Extreme LES Makeover


I’m a huge fan of bad television. I’ll watch anything—even MTV. So I’m more familiar than I’d like to admit with Made, that unrealistic reality series that transforms chubby girls into cheerleaders and rejects into rappers. It’s billed as a self-improvement show (“Dreams really do come true!”) but plays like parody. Now, confusingly, three twentysomething New Yorkers have actually parodied it.

Premiering last week with a party at the Tribeca Grand Hotel, Made: I Wanna Be a Hipster played up a cast stocked with New York’s downtown habitués. MisShapes doorman Thomas Onorato plays the “Made Coach” to our Jersey boy Matt, while tarts of pleasure Sarah Lewitinn (Ultragrrrl) and Karen Ruttner (Karen Plus One) guest-appear as giggly lifestyle experts. (They also supplied the music at Tuesday’s party.) Also featured in the episode: DJ/photog Brad Walsh and gadabouts Gurj Bassi and Quinn Asteak. I actually heard someone squeal “Gurj and Quinn!” when the girls made their on-screen cameo—perhaps the same unfortunate soul who again squealed upon recognizing Lewitinn’s dog: “Awww, Monkeeeeeeey!”

Much less lame than that display: the party. Open bar, followed by two capacity showings in the private screening room (which seats 100), followed by an after-party in the hotel’s Church Bar, followed by more drinks with cute, nice, non-hipster boys who went to school with the director, followed by a lengthy stop at Pianos to pick up a tab left on Saturday night, followed by a hangover. Debbie Harry was mentioned as a potential attendee, as was Alan Cumming, but I didn’t see either. (“No major notables,” Onorato confirmed the next day.)

As for the actual project, editor Faran Krentcil and Urban Builders Group project manager/filmmaker Matthew Tritt conceived it, then approached their friend Shruti Ganguly to direct. “Hipsters originally tried not to fit into any ‘norms,’ but consequently created their own stereotype following certain styles—skinny jeans, Converse sneakers or Vans, black or fluorescent colors, listening to British bands from the ’80s and ’90s, and so on,” explains Ganguly, marketing director for the League of Artisans, an organization that helps build sustainable business enterprises in India’s craft sector. “We thought it was a fun idea, and relevant to New York pop culture today—a combination of a popular TV show and a hyped-up subculture.”

Their faux 30-minute Made (see it at touches on all those tired trends and more. Matt (played by Tritt) moves to the Lower East Side, starts wearing purple vests, eats baby food to shed pounds, invites suspicions of homosexuality from Dad, DJs at the Annex, and is recognized as the beau ideal by an “It” Girl (played here by Alexis Page). Of course, he’s eventually welcomed back into the Jersey fold when his family and friends recognize that he’s still Matt (and, you know, not gay)—presumably, he’ll be mortified in 10 years that he ever went through this ridiculous fucking phase.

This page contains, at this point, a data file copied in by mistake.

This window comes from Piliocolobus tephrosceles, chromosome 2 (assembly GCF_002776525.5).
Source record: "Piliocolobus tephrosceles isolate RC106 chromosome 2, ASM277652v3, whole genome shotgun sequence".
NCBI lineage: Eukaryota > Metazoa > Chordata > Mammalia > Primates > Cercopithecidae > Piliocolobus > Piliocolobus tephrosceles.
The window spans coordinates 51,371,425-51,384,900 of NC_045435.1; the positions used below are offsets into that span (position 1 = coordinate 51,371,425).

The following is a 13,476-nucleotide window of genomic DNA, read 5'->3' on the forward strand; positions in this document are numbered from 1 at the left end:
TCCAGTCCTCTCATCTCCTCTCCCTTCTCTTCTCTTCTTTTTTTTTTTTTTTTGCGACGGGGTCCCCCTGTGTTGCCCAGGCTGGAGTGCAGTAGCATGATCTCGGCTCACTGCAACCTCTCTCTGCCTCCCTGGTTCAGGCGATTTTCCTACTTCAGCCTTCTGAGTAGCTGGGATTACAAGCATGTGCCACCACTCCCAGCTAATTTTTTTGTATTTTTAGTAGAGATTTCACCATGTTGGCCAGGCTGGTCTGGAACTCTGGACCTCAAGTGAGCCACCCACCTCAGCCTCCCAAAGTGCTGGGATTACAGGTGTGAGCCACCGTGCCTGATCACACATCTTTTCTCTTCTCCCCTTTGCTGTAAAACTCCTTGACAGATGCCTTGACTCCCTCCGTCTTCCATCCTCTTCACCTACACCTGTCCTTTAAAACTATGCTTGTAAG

That’s the overview. Not terribly original, but pretty entertaining. Onorato comes off like the Tim Gunn of hipsters, so innately fabulous that he makes his criticisms feel like pretty little gifts. He renames the show’s subject immediately: “Matt is a name for people who drink boxed wine and ride in the backs of Saturns on their way to Dave Matthews concerts, and talk about . . . soccer. Get it? OK. Your new name is Matthieu.” Onorato pauses. “You just went from Kevin Federline cool to Jamie Lynn Spears cool. Not good—but much better.”

Tritt’s not bad, either, mimicking perfectly those pathetic hacks on the real show, especially the staple scene in which the subject questions all that hard work. “I honestly didn’t think being a hipster would alienate my friends and family,” he begins, sifting through a photo album. “I mean, maybe I should just quit . . . what am I doing?” Cue Five for Fighting, and a montage of Matt’s recent arguments. “Since my friends already hate me, I should at least try,” he decides. This part happens in every episode! Usually with tears! But then Onorato takes him to see his Made stylists, Gurj and Quinn, who give him the “Helmet Lang gets totally cracked out on Pixy Stix and learns all the words to the Jem and the Holograms theme song while in the Thom Browne dressing room” makeover. Order is restored.

The real scene-stealer, though, is Tritt’s sister, who deadpans some of the spoof’s best lines in her thick Jersey accent. When Matt tells the family he’s giving in to the pressure of his new neighborhood, she spits, “You’re gonna look like a freak, OK?” as only a sister can. “Look at you. Your skin is sagging off of your bones,” she adds in Week Three. “I can’t see you already. Turn sideways—whoops! There he goes!”

Made: I Wanna Be a Hipster is the sort of self-congratulatory shtick that would be unforgivable if it had been made by annoying hipsters, but Ganguly and the others don’t seem to fit that mold; on the other hand, they’re not removed enough to cry satire. And there’s no downplaying the project as an unserious effort—the premiere also drew press from New York and, so somebody’s courting the media. So what of their critics?

“I’m not worried about backlash,” Ganguly says. “It’s a spoof that provides insight into hipster culture—exaggerated, to some extent—involving hipsters and non-hipsters who, at the end of the day, accept the main character for who he wants to become.”

Fair enough. “I wouldn’t consider myself a hipster, but I do have good friends who are,” Ganguly concludes. “And they’re awesome.”